Set $A_i = \text{Aut}(X_i)$. We claim that for $i \geq i'$ there is a canonical map $h_{ii'} : A_i \to A_{i'}$ such that for all $a \in A_i$ the diagram $$ \xymatrix{ X_i \ar[d]_a \ar[r]_{f_{ii'}} & X_{i'} \ar[d]^{h_{ii'}(a)} \\ X_i \ar[r]^{f_{ii'}} & X_{i'} } $$ commutes. Namely, just let $h_{ii'}(a) = a' : X_{i'} \to X_{i'}$ be the unique automorphism such that $F(a')(\gamma_{i'}) = F(f_{ii'} \circ a)(\gamma_i)$. As before this makes the diagram commute and moreover the choice is unique. It follows that $h_{i'i''} \circ h_{ii'} = h_{ii''}$ if $i \geq i' \geq i''$. Since $F(X_i) \to F(X_{i'})$ is surjective we see that $A_i \to A_{i'}$ is surjective. Taking the inverse limit we obtain a group $$ A = \mathop{\rm lim}\nolimits_I A_i $$ This is a profinite group since the automorphism groups are finite. The map $A \to A_i$ is surjective for all $i$ by Categories, Lemma 4.21.7.

Since elements of $A$ act on the inverse system $X_i$ we get an action of $A$ (on the right) on $F'$ by pre-composing. In other words, we get a homomorphism $A^{opp} \to G$. Since $A \to A_i$ is surjective we conclude that $G$ acts transitively on $F(X_i)$ for all $i$. Since every connected object is dominated by one of the $X_i$ we conclude the lemma is true. $\square$

Proposition 49.3.10. Let $(\mathcal{C}, F)$ be a Galois category. Let $G = \text{Aut}(F)$ be as in Example 49.3.5. The functor $F : \mathcal{C} \to \textit{Finite-}G\textit{-Sets}$ (49.3.5.1) an equivalence.

Proof. We will use the results of Lemma 49.3.7 without further mention. In particular we know the functor is faithful. By Lemma 49.3.9 we know that for any connected $X$ the action of $G$ on $F(X)$ is transitive. Hence $F$ preserves the decomposition into connected components (existence of which is an axiom of a Galois category). Let $X$ and $Y$ be objects and let $s : F(X) \to F(Y)$ be a map. Then the graph $\Gamma_s \subset F(X) \times F(Y)$ of $s$ is a union of connected components. Hence there exists a union of connected components $Z$ of $X \times Y$, which comes equipped with a monomorphism $Z \to X \times Y$, with $F(Z) = \Gamma_s$. Since $F(Z) \to F(X)$ is bijective we see that $Z \to X$ is an isomorphism and we conclude that $s = F(f)$ where $f : X \cong Z \to Y$ is the composition. Hence $F$ is fully faithful.

To finish the proof we show that $F$ is essentially surjective. It suffices to show that $G/H$ is in the essential image for any open subgroup $H \subset G$ of finite index. By definition of the topology on $G$ there exists a finite collection of objects $X_i$ such that $$ \mathop{\rm Ker}(G \longrightarrow \prod\nolimits_i \text{Aut}(F(X_i))) $$ is contained in $H$. We may assume $X_i$ is connected for all $i$. We can choose a Galois object $Y$ mapping to a connected component of $\prod X_i$ using Lemma 49.3.8. Choose an isomorphism $F(Y) = G/U$ in $G\textit{-sets}$ for some open subgroup $U \subset G$. As $Y$ is Galois, the group $\text{Aut}(Y) = \text{Aut}_{G\textit{-Sets}}(G/U)$ acts transitively on $F(Y) = G/U$. This implies that $U$ is normal. Since $F(Y)$ surjects onto $F(X_i)$ for each $i$ we see that $U \subset H$. Let $M \subset \text{Aut}(Y)$ be the finite subgroup corresponding to $$ (H/U)^{opp} \subset (G/U)^{opp} = \text{Aut}_{G\textit{-Sets}}(G/U) = \text{Aut}(Y). $$ Set $X = Y/M$, i.e., $X$ is the coequalizer of the arrows $m : Y \to Y$, $m \in M$. Since $F$ is exact we see that $F(X) = G/H$ and the proof is complete. $\square$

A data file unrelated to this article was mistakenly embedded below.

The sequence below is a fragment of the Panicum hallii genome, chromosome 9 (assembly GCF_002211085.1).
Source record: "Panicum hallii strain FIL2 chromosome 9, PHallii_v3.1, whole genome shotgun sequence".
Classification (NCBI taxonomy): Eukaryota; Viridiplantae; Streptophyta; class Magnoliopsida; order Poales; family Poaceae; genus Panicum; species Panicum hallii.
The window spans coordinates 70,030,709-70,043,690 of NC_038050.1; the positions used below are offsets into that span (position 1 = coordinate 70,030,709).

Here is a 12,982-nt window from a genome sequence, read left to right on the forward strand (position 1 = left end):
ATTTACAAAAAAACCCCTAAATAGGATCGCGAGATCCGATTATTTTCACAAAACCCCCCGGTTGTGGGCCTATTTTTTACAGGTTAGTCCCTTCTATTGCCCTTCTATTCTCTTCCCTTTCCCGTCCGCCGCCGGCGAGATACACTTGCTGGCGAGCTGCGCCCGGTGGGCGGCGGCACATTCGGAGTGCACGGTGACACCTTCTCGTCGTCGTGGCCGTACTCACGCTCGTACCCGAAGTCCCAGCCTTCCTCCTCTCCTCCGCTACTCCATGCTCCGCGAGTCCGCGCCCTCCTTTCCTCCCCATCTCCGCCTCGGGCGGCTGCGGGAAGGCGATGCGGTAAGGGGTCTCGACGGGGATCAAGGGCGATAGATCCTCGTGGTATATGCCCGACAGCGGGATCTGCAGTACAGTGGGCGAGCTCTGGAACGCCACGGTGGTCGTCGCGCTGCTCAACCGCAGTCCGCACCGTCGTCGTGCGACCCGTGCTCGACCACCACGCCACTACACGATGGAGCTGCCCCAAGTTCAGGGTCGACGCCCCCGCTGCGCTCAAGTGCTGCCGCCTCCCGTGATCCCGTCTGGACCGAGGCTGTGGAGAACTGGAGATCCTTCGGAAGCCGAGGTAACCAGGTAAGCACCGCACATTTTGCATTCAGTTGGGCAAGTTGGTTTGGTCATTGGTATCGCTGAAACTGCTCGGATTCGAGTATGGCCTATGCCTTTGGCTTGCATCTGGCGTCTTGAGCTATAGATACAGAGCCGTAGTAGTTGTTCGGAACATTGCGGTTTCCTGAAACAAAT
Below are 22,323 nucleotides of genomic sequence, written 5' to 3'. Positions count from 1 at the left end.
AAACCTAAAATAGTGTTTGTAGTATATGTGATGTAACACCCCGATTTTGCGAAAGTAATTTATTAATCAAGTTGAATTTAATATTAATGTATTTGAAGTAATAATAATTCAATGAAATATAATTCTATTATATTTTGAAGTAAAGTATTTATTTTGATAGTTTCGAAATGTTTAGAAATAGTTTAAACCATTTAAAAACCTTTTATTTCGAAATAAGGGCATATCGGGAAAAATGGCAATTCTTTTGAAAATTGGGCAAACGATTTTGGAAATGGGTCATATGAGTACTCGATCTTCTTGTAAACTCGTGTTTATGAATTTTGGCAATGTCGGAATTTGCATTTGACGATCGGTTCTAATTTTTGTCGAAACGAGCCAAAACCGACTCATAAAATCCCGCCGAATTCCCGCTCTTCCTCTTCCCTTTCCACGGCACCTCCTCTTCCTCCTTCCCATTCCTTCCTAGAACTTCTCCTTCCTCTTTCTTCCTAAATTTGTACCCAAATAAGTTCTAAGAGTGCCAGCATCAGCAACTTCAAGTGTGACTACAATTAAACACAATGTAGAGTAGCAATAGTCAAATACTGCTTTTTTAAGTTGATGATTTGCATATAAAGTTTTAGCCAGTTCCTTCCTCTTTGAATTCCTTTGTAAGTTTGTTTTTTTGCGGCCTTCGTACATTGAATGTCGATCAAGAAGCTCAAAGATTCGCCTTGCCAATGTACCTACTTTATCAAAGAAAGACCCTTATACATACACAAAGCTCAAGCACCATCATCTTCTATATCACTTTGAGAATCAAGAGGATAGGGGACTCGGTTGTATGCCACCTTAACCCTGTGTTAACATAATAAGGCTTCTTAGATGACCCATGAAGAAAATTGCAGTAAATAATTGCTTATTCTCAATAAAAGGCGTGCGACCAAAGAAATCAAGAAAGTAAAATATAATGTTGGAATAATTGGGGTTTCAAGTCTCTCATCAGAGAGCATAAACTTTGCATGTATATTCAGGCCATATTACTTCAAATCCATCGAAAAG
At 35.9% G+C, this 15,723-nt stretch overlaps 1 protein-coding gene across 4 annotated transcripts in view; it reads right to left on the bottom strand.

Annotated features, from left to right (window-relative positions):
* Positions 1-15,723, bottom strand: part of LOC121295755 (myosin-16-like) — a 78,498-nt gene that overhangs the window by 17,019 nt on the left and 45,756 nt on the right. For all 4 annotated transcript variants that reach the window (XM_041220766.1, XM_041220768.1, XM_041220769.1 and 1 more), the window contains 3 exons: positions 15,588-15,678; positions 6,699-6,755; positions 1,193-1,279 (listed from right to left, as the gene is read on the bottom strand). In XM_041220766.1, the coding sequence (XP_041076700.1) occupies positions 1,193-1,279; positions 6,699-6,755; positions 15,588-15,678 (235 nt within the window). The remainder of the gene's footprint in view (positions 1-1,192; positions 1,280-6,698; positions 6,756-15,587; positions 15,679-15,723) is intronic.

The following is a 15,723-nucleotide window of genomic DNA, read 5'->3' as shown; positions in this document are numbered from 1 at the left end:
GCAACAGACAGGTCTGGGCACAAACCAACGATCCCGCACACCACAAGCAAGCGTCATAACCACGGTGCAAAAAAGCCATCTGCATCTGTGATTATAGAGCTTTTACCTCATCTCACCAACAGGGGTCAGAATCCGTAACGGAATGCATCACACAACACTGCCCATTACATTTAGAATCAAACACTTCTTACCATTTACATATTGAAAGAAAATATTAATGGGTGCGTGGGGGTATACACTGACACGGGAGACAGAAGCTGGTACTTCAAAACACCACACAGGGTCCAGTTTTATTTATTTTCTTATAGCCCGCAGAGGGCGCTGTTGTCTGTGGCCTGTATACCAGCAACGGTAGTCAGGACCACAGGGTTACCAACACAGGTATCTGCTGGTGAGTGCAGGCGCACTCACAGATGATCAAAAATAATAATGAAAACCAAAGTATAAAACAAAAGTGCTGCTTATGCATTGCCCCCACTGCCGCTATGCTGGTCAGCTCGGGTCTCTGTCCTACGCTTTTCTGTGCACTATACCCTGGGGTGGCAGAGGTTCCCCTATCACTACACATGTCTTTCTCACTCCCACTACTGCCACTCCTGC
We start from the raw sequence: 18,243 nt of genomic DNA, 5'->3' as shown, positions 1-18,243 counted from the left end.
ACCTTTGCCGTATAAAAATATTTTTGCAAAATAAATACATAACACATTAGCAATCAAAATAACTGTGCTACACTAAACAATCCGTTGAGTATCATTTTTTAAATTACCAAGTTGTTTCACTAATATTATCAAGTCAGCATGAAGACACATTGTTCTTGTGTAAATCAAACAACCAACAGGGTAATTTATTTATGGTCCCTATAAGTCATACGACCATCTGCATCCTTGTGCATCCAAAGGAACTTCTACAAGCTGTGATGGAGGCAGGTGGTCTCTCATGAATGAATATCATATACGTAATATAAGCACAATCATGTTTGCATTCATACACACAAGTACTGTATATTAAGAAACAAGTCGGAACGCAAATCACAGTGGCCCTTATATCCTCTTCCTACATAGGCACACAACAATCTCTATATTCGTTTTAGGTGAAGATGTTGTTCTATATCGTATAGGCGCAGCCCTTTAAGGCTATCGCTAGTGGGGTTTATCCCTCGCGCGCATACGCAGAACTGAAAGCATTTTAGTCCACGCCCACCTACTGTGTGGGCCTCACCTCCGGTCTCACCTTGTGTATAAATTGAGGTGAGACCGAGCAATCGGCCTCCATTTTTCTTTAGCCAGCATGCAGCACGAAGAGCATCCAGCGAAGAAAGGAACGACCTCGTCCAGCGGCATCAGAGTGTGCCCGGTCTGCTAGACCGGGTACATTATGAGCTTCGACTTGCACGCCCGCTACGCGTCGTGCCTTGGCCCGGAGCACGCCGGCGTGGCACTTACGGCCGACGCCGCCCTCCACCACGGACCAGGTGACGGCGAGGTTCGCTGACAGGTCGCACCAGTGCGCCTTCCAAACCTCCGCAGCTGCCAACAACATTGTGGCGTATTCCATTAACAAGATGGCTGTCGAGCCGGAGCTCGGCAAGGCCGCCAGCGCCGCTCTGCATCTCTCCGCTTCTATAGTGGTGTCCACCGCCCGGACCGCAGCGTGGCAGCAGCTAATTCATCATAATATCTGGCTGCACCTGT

Lemma 49.3.11. Let $(\mathcal{C}, F)$ and $(\mathcal{C}', F')$ be Galois categories. Let $H : \mathcal{C} \to \mathcal{C}'$ be an exact functor. There exists an isomorphism $t : F' \circ H \to F$. The choice of $t$ determines a continuous homomorphism $h : G' = \text{Aut}(F') \to \text{Aut}(F) = G$ and a $2$-commutative diagram $$ \xymatrix{ \mathcal{C} \ar[r]_H \ar[d] & \mathcal{C}' \ar[d] \\ \textit{Finite-}G\textit{-Sets} \ar[r]^h & \textit{Finite-}G'\textit{-Sets} } $$ The map $h$ is independent of $t$ up to an inner automorphism of $G$. Conversely, given a continuous homomorphism $h : G' \to G$ there is an exact functor $H : \mathcal{C} \to \mathcal{C}'$ and an isomorphism $t$ recovering $h$ as above.

Proof. By Proposition 49.3.10 and Lemma 49.3.3 we may assume $\mathcal{C} = \textit{Finite-}G\textit{-Sets}$ and $F$ is the forgetful functor and similarly for $\mathcal{C}'$. Thus the existence of $t$ follows from Lemma 49.3.4. The map $h$ comes from transport of structure via $t$. The commutativity of the diagram is obvious. Uniqueness of $h$ up to inner conjugation by an element of $G$ comes from the fact that the choice of $t$ is unique up to an element of $G$. The final statement is straightforward. $\square$

  1. When we discuss the pro-étale fundamental group the general case will be of interest.

The code snippet corresponding to this tag is a part of the file pione.tex and is located in lines 124–703 (see updates for more information).

\section{Galois categories}
\label{section-galois}

\noindent
In this section we discuss some of the material the reader can
find in \cite[Expos\'e V, Sections 4, 5, and 6]{SGA1}.

\medskip\noindent
Let $F : \mathcal{C} \to \textit{Sets}$ be a functor.
Recall that by our conventions categories have a set of objects and
for any pair of objects a set of morphisms. There is a canonical
injective map
\begin{equation}
\label{equation-embedding-product}
\text{Aut}(F)
\longrightarrow
\prod\nolimits_{X \in \Ob(\mathcal{C})} \text{Aut}(F(X))
\end{equation}
For a set $E$ we endow $\text{Aut}(E)$ with the compact open topology, see
Topology, Example \ref{topology-example-automorphisms-of-a-set}.
Of course this is the discrete topology when $E$ is finite, which